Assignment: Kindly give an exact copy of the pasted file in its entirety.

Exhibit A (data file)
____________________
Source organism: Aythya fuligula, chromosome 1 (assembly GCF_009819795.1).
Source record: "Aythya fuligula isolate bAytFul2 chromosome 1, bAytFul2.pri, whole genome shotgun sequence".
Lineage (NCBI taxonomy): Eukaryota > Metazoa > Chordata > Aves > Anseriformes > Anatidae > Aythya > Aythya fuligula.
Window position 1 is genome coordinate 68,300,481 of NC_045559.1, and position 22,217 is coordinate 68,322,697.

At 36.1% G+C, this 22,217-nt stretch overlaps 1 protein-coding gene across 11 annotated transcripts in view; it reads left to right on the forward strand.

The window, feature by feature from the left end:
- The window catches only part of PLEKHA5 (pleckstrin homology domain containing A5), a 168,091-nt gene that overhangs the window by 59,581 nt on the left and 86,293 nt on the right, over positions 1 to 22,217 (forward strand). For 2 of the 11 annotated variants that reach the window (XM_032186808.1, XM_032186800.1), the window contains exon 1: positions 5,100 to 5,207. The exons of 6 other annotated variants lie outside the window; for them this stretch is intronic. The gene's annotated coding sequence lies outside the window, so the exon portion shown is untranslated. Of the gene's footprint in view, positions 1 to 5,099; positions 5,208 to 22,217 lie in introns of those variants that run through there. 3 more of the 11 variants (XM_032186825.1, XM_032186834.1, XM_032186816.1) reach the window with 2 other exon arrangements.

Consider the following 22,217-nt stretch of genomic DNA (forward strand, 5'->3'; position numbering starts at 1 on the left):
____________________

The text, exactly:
Source organism: Aythya fuligula, chromosome 1 (assembly GCF_009819795.1).
Source record: "Aythya fuligula isolate bAytFul2 chromosome 1, bAytFul2.pri, whole genome shotgun sequence".
Lineage (NCBI taxonomy): Eukaryota > Metazoa > Chordata > Aves > Anseriformes > Anatidae > Aythya > Aythya fuligula.
Window position 1 is genome coordinate 68,300,481 of NC_045559.1, and position 22,217 is coordinate 68,322,697.

At 36.1% G+C, this 22,217-nt stretch overlaps 1 protein-coding gene across 11 annotated transcripts in view; it reads left to right on the forward strand.

The window, feature by feature from the left end:
- The window catches only part of PLEKHA5 (pleckstrin homology domain containing A5), a 168,091-nt gene that overhangs the window by 59,581 nt on the left and 86,293 nt on the right, over positions 1 to 22,217 (forward strand). For 2 of the 11 annotated variants that reach the window (XM_032186808.1, XM_032186800.1), the window contains exon 1: positions 5,100 to 5,207. The exons of 6 other annotated variants lie outside the window; for them this stretch is intronic. The gene's annotated coding sequence lies outside the window, so the exon portion shown is untranslated. Of the gene's footprint in view, positions 1 to 5,099; positions 5,208 to 22,217 lie in introns of those variants that run through there. 3 more of the 11 variants (XM_032186825.1, XM_032186834.1, XM_032186816.1) reach the window with 2 other exon arrangements.

Consider the following 22,217-nt stretch of genomic DNA (forward strand, 5'->3'; position numbering starts at 1 on the left):